• Under the yellow phase, universities should monitor the symptoms of employees and students. Masks and face coverings will be determined by the Utah System of Higher Education with consultation from state officials; however, universities should have hand sanitizer made available for faculty and students in every classroom or regular hand washing routines in place.
  • Students should also sit 6 feet apart where possible and institutions should record attendance and seating location to help with contact tracing under the yellow stage.
  • Universities with residential campuses should provide isolation or quarantine facilities for students showing symptoms or have tested positive; common areas in dorms may be open but should be cleaned and disinfected frequently.
  • Campus visitors will be notified of COVID-19 prevention guidelines on campus under the yellow phase.

The new document also states that K-12 school activities, such as sports, were allowed to resume under the jurisdiction of district and school authorities and "in adherence to indoor and outdoor guidelines" beginning noon Wednesday in the low-risk, yellow phase. Other events like assemblies, graduations, dances, recess and cafeterias are still set to reopen at the beginning of the 2020-2021 school year under the yellow phase.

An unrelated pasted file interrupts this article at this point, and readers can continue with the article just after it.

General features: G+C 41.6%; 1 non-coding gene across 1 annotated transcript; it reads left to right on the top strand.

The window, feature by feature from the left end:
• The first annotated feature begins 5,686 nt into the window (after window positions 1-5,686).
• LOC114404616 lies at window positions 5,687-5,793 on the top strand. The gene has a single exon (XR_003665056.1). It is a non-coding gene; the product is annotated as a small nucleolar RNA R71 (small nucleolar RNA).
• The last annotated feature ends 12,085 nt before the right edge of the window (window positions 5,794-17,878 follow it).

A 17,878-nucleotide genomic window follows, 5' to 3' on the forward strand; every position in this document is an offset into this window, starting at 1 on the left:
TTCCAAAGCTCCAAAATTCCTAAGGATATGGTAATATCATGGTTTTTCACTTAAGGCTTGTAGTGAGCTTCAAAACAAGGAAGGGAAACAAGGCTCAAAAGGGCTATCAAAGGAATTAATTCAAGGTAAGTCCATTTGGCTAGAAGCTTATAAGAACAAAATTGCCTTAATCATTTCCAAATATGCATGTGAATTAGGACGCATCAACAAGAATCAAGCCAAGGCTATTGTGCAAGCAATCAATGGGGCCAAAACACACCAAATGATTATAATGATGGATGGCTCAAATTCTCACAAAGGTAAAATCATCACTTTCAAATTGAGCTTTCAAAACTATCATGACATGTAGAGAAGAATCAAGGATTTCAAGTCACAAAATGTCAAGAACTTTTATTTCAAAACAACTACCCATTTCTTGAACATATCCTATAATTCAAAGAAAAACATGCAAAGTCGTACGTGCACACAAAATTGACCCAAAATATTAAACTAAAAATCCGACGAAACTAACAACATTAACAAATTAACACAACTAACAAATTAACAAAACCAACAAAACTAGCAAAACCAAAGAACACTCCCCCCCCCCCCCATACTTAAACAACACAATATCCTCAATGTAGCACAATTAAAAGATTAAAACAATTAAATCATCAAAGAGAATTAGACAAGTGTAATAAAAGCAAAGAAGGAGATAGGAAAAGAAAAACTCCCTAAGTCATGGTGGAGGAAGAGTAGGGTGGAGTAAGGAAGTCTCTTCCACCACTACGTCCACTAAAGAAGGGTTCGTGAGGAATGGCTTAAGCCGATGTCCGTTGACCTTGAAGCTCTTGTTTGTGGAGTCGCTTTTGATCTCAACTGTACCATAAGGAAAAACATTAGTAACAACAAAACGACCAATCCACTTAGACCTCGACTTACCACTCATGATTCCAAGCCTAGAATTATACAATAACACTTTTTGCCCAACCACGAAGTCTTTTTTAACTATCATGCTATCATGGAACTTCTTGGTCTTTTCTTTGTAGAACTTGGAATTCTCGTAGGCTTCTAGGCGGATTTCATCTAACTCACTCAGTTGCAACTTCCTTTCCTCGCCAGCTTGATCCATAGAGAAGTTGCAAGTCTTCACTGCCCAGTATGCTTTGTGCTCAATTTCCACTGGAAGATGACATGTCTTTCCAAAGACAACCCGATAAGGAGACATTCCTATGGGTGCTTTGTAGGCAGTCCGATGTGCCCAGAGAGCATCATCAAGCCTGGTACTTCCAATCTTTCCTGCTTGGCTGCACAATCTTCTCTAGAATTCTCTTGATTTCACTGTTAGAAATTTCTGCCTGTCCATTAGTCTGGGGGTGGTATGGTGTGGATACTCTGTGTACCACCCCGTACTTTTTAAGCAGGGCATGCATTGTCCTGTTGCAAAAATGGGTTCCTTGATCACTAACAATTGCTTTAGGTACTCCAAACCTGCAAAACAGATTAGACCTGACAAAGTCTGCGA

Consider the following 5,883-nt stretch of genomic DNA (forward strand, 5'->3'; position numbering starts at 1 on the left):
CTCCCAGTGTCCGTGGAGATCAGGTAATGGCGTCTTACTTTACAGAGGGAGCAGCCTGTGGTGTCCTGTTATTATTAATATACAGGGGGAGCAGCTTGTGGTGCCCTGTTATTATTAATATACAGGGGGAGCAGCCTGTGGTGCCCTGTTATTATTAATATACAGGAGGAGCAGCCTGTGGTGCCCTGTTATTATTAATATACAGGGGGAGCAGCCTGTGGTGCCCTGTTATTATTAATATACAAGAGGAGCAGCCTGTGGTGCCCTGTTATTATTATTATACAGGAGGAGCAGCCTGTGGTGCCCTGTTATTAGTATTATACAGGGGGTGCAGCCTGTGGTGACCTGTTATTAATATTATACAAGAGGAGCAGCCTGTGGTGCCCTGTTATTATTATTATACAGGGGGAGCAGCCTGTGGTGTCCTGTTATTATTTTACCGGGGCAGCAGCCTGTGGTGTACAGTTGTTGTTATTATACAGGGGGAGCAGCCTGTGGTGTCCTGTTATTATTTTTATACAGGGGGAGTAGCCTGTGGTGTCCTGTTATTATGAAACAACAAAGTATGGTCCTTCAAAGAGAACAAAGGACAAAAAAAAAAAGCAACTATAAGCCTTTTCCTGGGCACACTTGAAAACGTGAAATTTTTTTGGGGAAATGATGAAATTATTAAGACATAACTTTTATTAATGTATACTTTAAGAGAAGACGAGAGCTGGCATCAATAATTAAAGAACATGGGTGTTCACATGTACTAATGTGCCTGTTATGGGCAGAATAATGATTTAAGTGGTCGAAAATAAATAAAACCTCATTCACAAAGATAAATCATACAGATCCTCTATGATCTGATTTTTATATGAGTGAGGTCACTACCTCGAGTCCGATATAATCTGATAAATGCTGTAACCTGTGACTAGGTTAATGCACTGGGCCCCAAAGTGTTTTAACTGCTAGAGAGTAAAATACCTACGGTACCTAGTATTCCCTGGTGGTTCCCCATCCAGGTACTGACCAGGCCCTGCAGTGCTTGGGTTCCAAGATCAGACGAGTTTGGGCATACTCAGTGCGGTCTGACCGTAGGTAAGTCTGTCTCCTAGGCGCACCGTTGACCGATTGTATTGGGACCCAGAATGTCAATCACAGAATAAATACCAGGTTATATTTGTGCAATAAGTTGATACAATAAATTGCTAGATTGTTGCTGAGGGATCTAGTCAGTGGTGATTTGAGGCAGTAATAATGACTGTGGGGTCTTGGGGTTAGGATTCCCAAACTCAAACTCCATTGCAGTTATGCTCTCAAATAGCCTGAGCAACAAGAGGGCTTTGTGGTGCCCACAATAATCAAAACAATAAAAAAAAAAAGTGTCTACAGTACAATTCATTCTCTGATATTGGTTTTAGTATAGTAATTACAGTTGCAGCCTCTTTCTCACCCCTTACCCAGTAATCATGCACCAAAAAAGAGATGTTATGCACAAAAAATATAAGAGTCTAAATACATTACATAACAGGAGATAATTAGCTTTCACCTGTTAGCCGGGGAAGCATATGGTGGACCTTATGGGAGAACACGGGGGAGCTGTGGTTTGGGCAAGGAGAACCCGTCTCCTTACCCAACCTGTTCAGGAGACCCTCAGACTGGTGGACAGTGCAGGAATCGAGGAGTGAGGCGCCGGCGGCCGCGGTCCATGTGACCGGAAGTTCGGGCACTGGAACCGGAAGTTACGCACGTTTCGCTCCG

One new sports and recreational gym guideline is that a list or roster of athletes or participants and their contact information must be maintained for any competition. These rosters will be used to help contact tracing efforts if someone who competed in a competitive event falls ill.

The state’s guidelines on event sizes also changed. The previous document stated that an event can exceed 50 individuals "if organizational oversight can be provided that ensures guidelines are followed" under the yellow phase. The new document adds to that section: "Formal organizations will complete event management template. This document must be kept and available for inspection by the local health officer or designee."

"Organizations are encouraged to utilize the Healthy Together mobile app to help contain the spread of COVID-19 among its employees and patrons," the update continues.

Herbert hesitated Thursday when he was asked if Wednesday’s executive order gave him better enforcement of the guidelines. He explained the state and the state health departments and feed information and guidelines to the local health departments, which make the decisions on various things.

"Sometimes when we have these issues where they seem to be in conflict, it’s the local health department that has to decipher whether the people trying to get a permit for an even — for example — are following the guidelines put and place and whether they can be sanctioned and given a permit," Herbert said, referencing a recent decision by Tooele County health officials to cancel a controversial concert that was to be held on Saturday or Lagoon opening up with the help of Davis County health officials.

"They work closely with local elected officials to make that happen," he said. "That’s the way the system is supposed to work. Enforcement has to be at the local level."